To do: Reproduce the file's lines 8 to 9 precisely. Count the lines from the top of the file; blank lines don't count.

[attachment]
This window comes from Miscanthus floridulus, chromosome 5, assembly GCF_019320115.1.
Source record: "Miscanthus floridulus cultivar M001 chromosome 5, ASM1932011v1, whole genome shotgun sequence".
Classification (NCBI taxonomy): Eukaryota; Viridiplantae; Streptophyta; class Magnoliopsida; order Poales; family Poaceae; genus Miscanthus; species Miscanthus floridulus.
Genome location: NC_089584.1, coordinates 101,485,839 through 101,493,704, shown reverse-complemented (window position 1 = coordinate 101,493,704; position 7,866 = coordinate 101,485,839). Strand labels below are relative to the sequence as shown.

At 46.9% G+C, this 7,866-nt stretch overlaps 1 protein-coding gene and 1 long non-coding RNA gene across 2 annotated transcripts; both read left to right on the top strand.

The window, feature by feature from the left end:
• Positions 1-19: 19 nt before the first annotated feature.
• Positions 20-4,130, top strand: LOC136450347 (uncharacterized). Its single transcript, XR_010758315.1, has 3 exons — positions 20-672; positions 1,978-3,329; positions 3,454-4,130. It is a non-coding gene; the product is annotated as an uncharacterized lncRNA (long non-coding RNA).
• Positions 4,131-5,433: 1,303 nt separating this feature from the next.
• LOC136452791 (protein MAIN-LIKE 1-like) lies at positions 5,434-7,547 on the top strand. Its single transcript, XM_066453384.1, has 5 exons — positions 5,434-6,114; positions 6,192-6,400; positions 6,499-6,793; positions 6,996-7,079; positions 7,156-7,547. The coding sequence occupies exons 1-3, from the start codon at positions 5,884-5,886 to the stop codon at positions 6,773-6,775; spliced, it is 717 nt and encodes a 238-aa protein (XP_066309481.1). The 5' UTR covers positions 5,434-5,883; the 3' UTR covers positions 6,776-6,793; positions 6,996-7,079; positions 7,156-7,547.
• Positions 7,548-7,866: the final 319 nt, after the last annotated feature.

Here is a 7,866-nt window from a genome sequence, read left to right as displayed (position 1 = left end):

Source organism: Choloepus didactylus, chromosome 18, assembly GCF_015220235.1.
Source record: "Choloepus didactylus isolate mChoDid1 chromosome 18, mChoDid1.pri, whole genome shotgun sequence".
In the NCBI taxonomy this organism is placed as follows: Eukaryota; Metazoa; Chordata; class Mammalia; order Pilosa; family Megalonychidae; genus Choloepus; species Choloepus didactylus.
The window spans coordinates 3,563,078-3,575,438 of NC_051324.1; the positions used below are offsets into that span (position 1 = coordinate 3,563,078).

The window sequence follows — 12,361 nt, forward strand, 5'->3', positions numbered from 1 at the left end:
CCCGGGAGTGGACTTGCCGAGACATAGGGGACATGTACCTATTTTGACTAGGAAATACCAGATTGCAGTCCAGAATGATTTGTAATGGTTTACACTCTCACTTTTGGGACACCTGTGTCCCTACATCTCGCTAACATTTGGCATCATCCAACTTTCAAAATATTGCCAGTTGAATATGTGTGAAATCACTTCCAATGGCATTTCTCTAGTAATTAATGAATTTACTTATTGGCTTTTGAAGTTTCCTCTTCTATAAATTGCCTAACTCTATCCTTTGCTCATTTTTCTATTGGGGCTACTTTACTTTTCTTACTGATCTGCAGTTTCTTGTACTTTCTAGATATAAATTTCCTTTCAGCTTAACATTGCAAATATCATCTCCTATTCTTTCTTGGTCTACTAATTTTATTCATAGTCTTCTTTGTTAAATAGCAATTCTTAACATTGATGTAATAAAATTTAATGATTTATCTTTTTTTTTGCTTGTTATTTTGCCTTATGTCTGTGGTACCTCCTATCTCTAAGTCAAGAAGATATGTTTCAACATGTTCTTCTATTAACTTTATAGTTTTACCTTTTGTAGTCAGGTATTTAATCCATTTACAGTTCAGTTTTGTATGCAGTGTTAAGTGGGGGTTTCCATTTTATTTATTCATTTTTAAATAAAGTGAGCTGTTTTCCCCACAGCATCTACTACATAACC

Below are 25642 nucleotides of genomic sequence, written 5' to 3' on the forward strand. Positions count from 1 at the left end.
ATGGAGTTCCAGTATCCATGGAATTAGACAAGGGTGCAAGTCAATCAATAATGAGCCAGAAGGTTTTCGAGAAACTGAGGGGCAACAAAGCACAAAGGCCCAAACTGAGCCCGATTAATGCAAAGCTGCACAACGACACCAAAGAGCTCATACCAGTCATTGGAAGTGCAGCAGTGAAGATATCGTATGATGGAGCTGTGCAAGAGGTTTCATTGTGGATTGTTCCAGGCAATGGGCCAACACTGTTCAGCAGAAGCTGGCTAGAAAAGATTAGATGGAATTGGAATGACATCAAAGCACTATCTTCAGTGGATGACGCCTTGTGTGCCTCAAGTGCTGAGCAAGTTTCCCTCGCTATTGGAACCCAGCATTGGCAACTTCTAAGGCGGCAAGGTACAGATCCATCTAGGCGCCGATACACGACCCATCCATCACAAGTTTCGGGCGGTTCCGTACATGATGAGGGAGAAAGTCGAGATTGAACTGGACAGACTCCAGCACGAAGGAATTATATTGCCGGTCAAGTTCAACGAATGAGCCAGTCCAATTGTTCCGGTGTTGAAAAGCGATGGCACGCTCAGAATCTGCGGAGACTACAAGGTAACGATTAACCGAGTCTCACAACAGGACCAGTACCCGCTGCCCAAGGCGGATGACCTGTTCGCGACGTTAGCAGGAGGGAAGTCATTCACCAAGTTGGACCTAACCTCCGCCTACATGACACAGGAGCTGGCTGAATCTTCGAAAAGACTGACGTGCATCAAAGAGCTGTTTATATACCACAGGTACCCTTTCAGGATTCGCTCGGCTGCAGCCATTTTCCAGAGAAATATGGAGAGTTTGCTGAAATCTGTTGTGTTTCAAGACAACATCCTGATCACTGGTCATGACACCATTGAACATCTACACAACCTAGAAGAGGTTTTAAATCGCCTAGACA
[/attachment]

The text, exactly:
• Positions 20-4,130, top strand: LOC136450347 (uncharacterized). Its single transcript, XR_010758315.1, has 3 exons — positions 20-672; positions 1,978-3,329; positions 3,454-4,130. It is a non-coding gene; the product is annotated as an uncharacterized lncRNA (long non-coding RNA).
• Positions 4,131-5,433: 1,303 nt separating this feature from the next.